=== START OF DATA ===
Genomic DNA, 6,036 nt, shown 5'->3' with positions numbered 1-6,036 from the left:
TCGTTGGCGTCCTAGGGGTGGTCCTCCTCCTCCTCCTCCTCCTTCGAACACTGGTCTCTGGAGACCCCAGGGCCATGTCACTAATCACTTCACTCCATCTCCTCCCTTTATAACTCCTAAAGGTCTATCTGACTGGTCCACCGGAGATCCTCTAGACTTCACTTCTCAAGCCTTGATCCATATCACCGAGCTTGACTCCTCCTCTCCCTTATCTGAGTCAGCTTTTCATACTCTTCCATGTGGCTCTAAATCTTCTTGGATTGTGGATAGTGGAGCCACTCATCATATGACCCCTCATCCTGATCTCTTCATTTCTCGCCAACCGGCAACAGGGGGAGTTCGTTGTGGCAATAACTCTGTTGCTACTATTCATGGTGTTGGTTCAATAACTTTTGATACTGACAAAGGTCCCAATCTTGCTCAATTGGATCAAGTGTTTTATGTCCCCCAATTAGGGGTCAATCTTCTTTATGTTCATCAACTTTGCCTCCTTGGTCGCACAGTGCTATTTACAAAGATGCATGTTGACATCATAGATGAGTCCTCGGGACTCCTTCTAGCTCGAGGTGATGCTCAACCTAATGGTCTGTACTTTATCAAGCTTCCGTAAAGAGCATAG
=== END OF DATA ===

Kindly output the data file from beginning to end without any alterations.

Genomic DNA, 6,036 nt, shown 5'->3' with positions numbered 1-6,036 from the left:
TCGTTGGCGTCCTAGGGGTGGTCCTCCTCCTCCTCCTCCTCCTTCGAACACTGGTCTCTGGAGACCCCAGGGCCATGTCACTAATCACTTCACTCCATCTCCTCCCTTTATAACTCCTAAAGGTCTATCTGACTGGTCCACCGGAGATCCTCTAGACTTCACTTCTCAAGCCTTGATCCATATCACCGAGCTTGACTCCTCCTCTCCCTTATCTGAGTCAGCTTTTCATACTCTTCCATGTGGCTCTAAATCTTCTTGGATTGTGGATAGTGGAGCCACTCATCATATGACCCCTCATCCTGATCTCTTCATTTCTCGCCAACCGGCAACAGGGGGAGTTCGTTGTGGCAATAACTCTGTTGCTACTATTCATGGTGTTGGTTCAATAACTTTTGATACTGACAAAGGTCCCAATCTTGCTCAATTGGATCAAGTGTTTTATGTCCCCCAATTAGGGGTCAATCTTCTTTATGTTCATCAACTTTGCCTCCTTGGTCGCACAGTGCTATTTACAAAGATGCATGTTGACATCATAGATGAGTCCTCGGGACTCCTTCTAGCTCGAGGTGATGCTCAACCTAATGGTCTGTACTTTATCAAGCTTCCGTAAAGAGCATAG